The fourth and fifth buildings of the planned seven-building student apartment complex are slated to open for student occupancy in fall 2009.  A three-story building was made possible by Joyce and Mike Hughes, who have also funded Edward V. and Jessie L. Peters Hall and Michael F. and Joyce I. Hughes Hall.  A two-story building was funded by Greg Barnes, retired business professor, in honor of his late son, Bradford George Carmack Barnes. Mr. Barnes also made a gift to fund the new Gregory Barnes Center for Biotechnology Business Development at the Clarion campus.

     The finishing touches to the restoration and enhancement of West End Pond, a more than $1 million project funded primarily through gifts and grants, will be added in spring 2009. The pond was returned to its original size, and amenities are being added, such as lighted walkways, a pavilion, a fire pit, a four-sided Victorian clock, and other improvements, to create additional recreational opportunities for students and area residents.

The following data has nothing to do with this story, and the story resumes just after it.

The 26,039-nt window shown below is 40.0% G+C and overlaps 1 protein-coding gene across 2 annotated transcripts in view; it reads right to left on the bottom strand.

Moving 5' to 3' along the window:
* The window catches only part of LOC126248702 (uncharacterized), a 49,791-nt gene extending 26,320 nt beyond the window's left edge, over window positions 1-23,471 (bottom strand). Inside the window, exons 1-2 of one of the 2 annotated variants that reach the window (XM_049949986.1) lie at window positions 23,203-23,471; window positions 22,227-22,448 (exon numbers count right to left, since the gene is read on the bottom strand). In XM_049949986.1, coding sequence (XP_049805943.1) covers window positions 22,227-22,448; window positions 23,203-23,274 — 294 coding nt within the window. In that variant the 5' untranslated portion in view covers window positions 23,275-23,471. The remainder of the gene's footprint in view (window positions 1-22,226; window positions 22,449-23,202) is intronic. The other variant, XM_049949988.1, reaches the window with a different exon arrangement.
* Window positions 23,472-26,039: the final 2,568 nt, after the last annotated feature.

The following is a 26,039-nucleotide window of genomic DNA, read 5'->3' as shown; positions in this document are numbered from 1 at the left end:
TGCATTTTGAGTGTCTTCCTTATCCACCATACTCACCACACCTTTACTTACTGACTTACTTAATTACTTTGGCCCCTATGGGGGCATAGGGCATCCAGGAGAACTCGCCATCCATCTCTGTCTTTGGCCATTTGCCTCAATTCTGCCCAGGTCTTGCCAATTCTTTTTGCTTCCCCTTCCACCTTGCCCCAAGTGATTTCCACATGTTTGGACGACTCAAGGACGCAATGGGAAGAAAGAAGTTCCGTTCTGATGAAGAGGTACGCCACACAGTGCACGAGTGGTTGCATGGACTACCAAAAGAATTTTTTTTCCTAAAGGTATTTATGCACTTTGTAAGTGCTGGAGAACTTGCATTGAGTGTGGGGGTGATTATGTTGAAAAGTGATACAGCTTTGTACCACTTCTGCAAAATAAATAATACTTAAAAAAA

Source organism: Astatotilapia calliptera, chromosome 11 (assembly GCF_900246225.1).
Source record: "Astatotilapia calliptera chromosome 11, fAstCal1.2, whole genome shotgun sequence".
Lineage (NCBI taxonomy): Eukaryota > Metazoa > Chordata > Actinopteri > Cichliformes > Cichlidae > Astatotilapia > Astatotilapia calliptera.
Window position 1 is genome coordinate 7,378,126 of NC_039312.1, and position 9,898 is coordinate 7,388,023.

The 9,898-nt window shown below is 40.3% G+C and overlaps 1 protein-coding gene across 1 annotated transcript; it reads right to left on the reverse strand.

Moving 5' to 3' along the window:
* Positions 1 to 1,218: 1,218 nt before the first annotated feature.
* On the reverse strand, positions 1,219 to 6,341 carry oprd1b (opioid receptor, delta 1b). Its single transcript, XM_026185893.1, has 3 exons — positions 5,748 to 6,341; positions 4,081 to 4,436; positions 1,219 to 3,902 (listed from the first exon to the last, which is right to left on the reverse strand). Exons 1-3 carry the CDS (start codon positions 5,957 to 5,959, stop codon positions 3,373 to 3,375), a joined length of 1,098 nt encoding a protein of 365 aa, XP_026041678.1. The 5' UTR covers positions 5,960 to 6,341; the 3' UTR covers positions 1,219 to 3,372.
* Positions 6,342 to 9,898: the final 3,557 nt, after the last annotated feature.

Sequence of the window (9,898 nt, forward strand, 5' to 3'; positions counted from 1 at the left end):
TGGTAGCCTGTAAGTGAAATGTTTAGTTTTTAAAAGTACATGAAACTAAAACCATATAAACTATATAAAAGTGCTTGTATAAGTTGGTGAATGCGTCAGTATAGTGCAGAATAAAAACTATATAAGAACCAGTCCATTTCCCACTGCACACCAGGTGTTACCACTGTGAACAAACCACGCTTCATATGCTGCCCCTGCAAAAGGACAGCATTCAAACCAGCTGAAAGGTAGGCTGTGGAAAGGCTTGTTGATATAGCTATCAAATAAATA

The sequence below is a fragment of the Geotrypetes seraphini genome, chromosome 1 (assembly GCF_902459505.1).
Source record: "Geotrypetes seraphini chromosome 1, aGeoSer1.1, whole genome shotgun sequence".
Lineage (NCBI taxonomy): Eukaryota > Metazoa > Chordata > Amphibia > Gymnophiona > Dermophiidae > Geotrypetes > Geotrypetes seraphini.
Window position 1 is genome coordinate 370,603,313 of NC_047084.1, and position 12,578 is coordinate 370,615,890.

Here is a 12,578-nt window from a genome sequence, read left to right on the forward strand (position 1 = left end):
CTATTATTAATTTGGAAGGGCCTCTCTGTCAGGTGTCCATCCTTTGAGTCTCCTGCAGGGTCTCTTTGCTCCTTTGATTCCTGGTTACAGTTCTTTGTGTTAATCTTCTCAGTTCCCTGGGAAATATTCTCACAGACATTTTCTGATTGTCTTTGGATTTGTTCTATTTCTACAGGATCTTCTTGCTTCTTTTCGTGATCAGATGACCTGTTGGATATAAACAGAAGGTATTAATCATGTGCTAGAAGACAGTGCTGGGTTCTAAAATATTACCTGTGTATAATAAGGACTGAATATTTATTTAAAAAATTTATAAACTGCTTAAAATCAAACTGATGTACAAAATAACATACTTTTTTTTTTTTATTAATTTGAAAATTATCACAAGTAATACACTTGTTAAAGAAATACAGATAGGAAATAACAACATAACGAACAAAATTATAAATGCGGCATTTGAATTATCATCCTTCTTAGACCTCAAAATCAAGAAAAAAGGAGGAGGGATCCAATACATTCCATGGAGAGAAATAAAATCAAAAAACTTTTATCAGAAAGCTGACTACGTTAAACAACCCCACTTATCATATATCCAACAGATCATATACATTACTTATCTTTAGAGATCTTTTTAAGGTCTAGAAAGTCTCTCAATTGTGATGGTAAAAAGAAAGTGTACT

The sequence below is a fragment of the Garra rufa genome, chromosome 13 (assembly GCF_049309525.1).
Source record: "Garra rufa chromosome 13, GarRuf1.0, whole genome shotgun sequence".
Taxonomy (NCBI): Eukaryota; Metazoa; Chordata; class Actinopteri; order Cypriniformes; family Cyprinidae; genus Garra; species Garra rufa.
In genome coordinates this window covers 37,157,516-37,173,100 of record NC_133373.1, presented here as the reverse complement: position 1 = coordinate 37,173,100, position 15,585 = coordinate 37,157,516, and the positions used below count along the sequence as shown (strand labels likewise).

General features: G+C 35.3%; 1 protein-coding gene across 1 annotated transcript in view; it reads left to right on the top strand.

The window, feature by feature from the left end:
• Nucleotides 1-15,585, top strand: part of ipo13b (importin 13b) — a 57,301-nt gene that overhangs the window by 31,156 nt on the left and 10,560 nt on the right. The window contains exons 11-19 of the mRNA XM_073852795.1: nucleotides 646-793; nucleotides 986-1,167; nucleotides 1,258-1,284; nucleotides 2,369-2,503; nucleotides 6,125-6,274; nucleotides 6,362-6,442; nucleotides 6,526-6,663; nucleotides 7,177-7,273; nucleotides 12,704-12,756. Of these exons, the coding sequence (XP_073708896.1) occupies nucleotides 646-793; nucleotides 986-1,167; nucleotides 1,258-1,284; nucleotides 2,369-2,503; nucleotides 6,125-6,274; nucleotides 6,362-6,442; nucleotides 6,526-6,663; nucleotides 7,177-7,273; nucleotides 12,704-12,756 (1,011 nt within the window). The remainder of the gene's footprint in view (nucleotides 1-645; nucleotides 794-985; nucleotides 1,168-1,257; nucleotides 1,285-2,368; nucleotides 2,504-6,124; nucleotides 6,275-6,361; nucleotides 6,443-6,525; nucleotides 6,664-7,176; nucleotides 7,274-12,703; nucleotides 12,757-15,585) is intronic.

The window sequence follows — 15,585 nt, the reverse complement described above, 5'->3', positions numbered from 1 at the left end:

Harvey Center Becomes Regional Clearinghouse for Historical Activities

     The Barbara Morgan Harvey Center for the Study of Oil Heritage, located in the Charles L. Suhr Library at the Venango Campus, held its second Community History Days in June, 2008. The two-day festival featured lectures, displays, story-telling, entertainment, and other activities celebrating the area's rich history.